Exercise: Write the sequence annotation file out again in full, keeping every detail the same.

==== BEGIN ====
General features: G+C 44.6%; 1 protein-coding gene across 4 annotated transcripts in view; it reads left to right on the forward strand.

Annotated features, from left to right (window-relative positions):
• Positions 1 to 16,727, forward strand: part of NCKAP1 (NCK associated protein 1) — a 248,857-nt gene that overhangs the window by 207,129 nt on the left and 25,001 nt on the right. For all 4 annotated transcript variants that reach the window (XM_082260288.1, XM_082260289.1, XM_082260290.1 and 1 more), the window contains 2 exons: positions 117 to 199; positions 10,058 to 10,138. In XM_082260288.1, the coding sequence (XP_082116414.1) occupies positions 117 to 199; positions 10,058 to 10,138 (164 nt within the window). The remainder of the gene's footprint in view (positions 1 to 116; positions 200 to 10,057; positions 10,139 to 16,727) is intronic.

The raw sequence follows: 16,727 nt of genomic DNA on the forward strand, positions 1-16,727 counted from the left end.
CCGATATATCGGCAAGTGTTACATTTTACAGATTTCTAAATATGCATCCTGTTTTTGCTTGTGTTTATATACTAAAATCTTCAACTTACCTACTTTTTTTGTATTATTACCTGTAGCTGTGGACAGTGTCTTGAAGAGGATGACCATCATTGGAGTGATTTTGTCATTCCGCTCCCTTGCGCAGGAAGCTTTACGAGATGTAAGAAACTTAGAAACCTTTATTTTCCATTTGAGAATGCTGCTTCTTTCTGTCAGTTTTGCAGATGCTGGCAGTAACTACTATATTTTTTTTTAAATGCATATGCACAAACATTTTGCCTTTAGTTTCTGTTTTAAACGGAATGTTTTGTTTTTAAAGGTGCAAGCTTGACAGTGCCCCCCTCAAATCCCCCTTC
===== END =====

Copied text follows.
General features: G+C 44.6%; 1 protein-coding gene across 4 annotated transcripts in view; it reads left to right on the forward strand.

Annotated features, from left to right (window-relative positions):
• Positions 1 to 16,727, forward strand: part of NCKAP1 (NCK associated protein 1) — a 248,857-nt gene that overhangs the window by 207,129 nt on the left and 25,001 nt on the right. For all 4 annotated transcript variants that reach the window (XM_082260288.1, XM_082260289.1, XM_082260290.1 and 1 more), the window contains 2 exons: positions 117 to 199; positions 10,058 to 10,138. In XM_082260288.1, the coding sequence (XP_082116414.1) occupies positions 117 to 199; positions 10,058 to 10,138 (164 nt within the window). The remainder of the gene's footprint in view (positions 1 to 116; positions 200 to 10,057; positions 10,139 to 16,727) is intronic.

The raw sequence follows: 16,727 nt of genomic DNA on the forward strand, positions 1-16,727 counted from the left end.
CCGATATATCGGCAAGTGTTACATTTTACAGATTTCTAAATATGCATCCTGTTTTTGCTTGTGTTTATATACTAAAATCTTCAACTTACCTACTTTTTTTGTATTATTACCTGTAGCTGTGGACAGTGTCTTGAAGAGGATGACCATCATTGGAGTGATTTTGTCATTCCGCTCCCTTGCGCAGGAAGCTTTACGAGATGTAAGAAACTTAGAAACCTTTATTTTCCATTTGAGAATGCTGCTTCTTTCTGTCAGTTTTGCAGATGCTGGCAGTAACTACTATATTTTTTTTTAAATGCATATGCACAAACATTTTGCCTTTAGTTTCTGTTTTAAACGGAATGTTTTGTTTTTAAAGGTGCAAGCTTGACAGTGCCCCCCTCAAATCCCCCTTC